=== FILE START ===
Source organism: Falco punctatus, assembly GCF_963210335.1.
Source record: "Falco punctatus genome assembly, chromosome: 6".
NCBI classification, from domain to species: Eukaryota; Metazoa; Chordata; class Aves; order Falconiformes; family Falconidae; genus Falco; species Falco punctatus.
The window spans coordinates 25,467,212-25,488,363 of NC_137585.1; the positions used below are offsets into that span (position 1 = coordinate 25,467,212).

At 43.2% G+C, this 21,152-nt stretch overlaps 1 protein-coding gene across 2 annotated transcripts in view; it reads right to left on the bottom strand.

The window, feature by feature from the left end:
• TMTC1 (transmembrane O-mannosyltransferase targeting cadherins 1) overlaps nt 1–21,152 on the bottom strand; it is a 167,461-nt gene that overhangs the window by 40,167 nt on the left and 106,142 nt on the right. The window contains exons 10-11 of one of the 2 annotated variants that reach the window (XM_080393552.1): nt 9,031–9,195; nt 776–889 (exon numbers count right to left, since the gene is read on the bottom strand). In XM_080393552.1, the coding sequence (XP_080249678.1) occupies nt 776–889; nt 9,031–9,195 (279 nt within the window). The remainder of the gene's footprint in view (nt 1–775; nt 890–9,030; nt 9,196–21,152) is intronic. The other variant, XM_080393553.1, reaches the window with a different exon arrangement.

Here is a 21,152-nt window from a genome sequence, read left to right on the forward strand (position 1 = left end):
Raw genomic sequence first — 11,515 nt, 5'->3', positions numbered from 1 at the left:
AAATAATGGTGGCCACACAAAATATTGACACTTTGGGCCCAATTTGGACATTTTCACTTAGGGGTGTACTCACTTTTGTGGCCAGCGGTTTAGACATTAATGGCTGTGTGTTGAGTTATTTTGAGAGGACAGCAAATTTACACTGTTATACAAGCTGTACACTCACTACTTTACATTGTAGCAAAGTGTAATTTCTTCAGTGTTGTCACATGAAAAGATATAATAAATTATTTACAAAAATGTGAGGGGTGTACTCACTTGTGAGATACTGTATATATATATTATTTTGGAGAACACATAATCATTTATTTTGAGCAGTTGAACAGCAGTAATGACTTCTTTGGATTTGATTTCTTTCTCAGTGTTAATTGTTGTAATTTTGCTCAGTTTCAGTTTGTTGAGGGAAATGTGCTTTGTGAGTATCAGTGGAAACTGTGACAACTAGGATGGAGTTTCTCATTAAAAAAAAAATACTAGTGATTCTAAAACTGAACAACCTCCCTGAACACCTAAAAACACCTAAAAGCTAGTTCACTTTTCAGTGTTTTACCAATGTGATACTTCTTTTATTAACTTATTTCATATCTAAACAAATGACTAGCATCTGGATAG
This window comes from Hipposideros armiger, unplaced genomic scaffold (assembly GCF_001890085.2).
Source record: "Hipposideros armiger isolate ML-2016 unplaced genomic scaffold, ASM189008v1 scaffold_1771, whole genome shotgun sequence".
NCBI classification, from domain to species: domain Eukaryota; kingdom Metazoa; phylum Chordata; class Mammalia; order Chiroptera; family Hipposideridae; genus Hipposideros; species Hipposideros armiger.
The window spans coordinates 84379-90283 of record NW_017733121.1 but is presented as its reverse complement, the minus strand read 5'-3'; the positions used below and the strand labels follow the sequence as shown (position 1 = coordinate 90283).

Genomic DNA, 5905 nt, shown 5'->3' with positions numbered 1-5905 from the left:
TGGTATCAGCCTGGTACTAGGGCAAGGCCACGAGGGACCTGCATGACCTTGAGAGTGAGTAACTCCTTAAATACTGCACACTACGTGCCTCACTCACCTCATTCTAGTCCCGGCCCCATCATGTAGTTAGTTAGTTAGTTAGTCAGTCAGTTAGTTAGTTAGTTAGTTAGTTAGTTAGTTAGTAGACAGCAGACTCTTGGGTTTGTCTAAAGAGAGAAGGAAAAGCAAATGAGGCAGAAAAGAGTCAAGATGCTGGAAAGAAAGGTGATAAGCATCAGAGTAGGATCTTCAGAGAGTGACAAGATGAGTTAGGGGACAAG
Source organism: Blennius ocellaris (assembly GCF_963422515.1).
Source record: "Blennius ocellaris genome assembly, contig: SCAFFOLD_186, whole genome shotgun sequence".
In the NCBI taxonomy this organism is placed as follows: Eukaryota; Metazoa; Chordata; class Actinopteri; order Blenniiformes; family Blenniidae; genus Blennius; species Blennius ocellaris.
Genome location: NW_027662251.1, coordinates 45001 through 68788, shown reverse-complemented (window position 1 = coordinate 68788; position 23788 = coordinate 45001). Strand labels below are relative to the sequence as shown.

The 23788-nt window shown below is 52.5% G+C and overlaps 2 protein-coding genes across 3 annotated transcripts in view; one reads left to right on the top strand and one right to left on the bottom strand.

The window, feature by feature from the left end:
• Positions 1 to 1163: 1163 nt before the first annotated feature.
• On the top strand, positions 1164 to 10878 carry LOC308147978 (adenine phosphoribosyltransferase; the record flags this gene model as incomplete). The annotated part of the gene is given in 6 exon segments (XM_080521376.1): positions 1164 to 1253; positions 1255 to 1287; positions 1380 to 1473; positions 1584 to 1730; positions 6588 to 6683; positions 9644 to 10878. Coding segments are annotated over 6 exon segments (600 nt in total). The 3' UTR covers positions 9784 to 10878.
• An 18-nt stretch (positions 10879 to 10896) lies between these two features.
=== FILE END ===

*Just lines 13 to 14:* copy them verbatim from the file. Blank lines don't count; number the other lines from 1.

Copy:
NCBI classification, from domain to species: domain Eukaryota; kingdom Metazoa; phylum Chordata; class Mammalia; order Chiroptera; family Hipposideridae; genus Hipposideros; species Hipposideros armiger.
The window spans coordinates 84379-90283 of record NW_017733121.1 but is presented as its reverse complement, the minus strand read 5'-3'; the positions used below and the strand labels follow the sequence as shown (position 1 = coordinate 90283).